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    How Yvonne Brill's Rocket Design Works

    President Obama presents Yvonne Brill with the National Medal of Technology and Innovation during a White House ceremony in 2011. Photo: Ryan K Morris/National Science & Technology Medals Foundation.

    Since 88-year-old rocket scientist Yvonne Brill died on Wednesday, the Internet has been in a rage over the obituary the New York Times published. The online version has since been changed, but the print version still has the original lede, which puts Brill’s beef stroganoff before her contributions to rocketry.

    Her work was varied – a consequence of her changing jobs as her husband moved through his own professional career – and fascinating, far more so than the post-New York Times kerfluffle. So, rather than adding more noise to the fray, how about we talk about the rocket work Brill actually did? It's all amazing stuff.

    One of Brill’s contributions was the development of a system in the 1970s that enables an unmanned spacecraft to stay stationary in orbit. This is a crucial system, as no launch or flight is perfect. Problems with a booster can leave a satellite in the wrong orbit and problems in flight can seriously alter its orientation or path.

    Case in point: Apollo 13. It reached orbit just fine, but when an oxygen tank exploded, the force of the escaping gas was enough to change the spacecraft’s flight path and require the crew manually align themselves for reentry. The same thing can happen with robotic spacecraft, but in these cases there’s no crew on board to fix things. 

    This wasn’t an unknown problem in the early days of space exploration. One of the ways scientists had developed to negate and fix flight problems was to introduce auxiliary propulsion systems into the spacecraft. These could correct errors, execute new orders from the ground, and maintain orientation.


    Brill's rocket's flow path (top to bottom) from her patent

    At the time, magnetic torquing, gravity responsive systems, solar wind devices, and decomposable fuels (such as hydrogen peroxide and hydrazine) fed through thrusters were the main auxiliary systems in place. Electrostatic ion thrusters were also around, but they’re typically finicky and usually need a chemical propulsion system as a backup. Having multiple thrust systems of various designs added significant weight to any spaceflight platform.

    Brill found a solution: Instead of using a number of different systems, use one single type of propellant for all functions. In 1974, Brill patented the hydrazine resistojet, which is an electrically-heated thruster. Eventually, monopropellant thrusters became standard in the industry, which means Brill was one of the central players to developing satellites than can fly themselves on their own. Oh, and yeah, she could cook.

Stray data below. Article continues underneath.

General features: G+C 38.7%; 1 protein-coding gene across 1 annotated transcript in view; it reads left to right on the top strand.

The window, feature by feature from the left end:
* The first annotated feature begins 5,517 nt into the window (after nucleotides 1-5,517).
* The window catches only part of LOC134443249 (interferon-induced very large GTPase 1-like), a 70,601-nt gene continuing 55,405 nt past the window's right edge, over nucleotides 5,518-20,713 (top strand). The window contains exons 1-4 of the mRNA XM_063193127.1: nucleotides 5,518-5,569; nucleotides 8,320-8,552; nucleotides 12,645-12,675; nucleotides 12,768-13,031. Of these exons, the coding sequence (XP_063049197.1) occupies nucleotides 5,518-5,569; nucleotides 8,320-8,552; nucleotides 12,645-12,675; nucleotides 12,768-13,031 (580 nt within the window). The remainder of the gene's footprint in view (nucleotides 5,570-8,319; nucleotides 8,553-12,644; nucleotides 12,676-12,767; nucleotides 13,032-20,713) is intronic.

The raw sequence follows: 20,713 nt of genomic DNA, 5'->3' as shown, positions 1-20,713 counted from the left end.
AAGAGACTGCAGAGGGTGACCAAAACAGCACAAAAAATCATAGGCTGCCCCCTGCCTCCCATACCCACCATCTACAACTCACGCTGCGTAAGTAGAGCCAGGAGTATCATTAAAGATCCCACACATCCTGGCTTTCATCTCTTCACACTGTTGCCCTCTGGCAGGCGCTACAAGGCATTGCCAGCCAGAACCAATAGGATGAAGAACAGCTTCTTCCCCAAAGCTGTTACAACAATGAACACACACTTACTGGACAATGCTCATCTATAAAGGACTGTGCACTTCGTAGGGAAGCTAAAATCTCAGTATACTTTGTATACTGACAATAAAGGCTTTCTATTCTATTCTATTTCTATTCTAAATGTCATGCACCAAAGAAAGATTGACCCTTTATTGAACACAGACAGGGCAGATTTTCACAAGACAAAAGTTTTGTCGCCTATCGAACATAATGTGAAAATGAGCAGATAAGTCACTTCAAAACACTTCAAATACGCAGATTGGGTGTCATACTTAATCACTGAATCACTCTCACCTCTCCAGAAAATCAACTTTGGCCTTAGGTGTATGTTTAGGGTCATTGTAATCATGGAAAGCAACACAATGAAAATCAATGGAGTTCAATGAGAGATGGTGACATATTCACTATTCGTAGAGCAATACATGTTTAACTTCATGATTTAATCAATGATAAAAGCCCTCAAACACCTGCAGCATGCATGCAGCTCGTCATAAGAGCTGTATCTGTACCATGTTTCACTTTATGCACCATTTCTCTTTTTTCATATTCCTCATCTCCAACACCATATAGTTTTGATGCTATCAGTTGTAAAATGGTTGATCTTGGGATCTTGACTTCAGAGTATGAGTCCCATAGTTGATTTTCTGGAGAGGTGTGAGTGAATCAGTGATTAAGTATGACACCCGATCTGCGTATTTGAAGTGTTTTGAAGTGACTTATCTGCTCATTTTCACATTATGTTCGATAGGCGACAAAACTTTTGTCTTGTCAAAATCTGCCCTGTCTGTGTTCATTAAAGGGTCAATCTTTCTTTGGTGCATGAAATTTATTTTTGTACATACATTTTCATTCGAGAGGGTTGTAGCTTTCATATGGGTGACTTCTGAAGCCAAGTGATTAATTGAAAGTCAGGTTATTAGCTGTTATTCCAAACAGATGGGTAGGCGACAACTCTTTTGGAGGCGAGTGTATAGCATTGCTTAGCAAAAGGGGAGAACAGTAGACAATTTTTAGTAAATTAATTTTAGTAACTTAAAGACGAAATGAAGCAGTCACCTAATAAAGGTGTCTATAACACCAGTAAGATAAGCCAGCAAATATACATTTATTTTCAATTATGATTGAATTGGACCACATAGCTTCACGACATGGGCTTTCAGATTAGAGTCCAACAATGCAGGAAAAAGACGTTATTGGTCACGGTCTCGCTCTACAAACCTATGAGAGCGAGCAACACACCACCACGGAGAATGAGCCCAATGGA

Brill’s system had a liquid monopropellant distributed through a manifold, a pipe branching into several openings, feeding into a series of thrusters mounted on the spacecraft such that the exhaust would push the spacecraft in the right directions. This NASA video (starting at 7:00) from the 90s explains how it works:

    It’s similar to the setup on the Apollo Lunar Module, where small thrusters jutted out at all axes to give astronauts full directional control. But the Apollo spacecraft were manned. In Brill’s robotic system, one set of thrusters was designed to give a lot of thrust (one pound or more) while the other set delivered less (on the order of 0.01 to 0.05 pounds of force). Valves on the thrusters delivered fuel selectively to one of the two sets, or both at the same time for dual-thrust propulsion. 

    The arrangement was fairly simple, at least as far as rocket science is concerned. As per Brill’s design, propellant in a reservoir is fed through a filter to remove impurities, then into a manifold, one for high and one for low level thrusters. The system is pressurized by nitrogen, which is either housed in the same tank as the propellant or separately. A pressure transducer monitors the gas supply pressure, while a pressure regulator adjusts the propellant flow. Valves can be operated manually, Brill stipulates in her patent, from a ground station via signal communication links 

    The arrangement was fairly simple, at least as far as rocket science is concerned.

    In action, liquid propellant (Brill’s preference was hydrazine), is delivered into a cylindrical catalyst bed by a series of perforated pipes impregnated with a catalyst material. The hydrazine decomposes upon contact with the catalyst at extremely high temperatures and varying pressures depending on the propellant supply pressure. The resulting expansion is thrust that is able to be modified for specific levels of power, remotely from the ground. 

    Brill was lauded not only for its creation but for foreseeing the beautiful simplicity of using a single propellant in an already complicated business. This patent, first conceived in 1967, was first applied on an RCA spacecraft in 1983, before becoming the go-to design in the satellite industry. Today, satellites using her invention are the backbone of our worldwide communication network. So while Brill may have made a mean beef stroganoff, she also expanded the frontiers of space, and the obituary argument aside, that's what she should be remembered for.

    Topics: Yvonne Brill, hydrazine resistojet engine, satellites

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